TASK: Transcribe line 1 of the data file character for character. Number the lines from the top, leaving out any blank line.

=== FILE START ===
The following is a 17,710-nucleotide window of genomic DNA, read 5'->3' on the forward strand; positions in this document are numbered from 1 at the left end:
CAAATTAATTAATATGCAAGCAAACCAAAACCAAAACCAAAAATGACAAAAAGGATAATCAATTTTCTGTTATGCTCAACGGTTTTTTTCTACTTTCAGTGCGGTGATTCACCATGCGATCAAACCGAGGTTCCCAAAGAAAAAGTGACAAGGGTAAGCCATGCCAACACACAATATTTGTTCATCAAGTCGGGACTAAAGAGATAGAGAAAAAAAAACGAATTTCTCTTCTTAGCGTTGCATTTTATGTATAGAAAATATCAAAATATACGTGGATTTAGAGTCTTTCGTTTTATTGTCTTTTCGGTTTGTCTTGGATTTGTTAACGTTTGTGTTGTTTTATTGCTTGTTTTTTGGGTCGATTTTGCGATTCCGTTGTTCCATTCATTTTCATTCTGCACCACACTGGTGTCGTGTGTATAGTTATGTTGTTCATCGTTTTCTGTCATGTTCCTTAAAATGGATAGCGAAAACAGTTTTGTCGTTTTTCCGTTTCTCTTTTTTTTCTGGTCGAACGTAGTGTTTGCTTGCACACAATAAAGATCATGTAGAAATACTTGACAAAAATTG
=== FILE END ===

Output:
The following is a 17,710-nucleotide window of genomic DNA, read 5'->3' on the forward strand; positions in this document are numbered from 1 at the left end: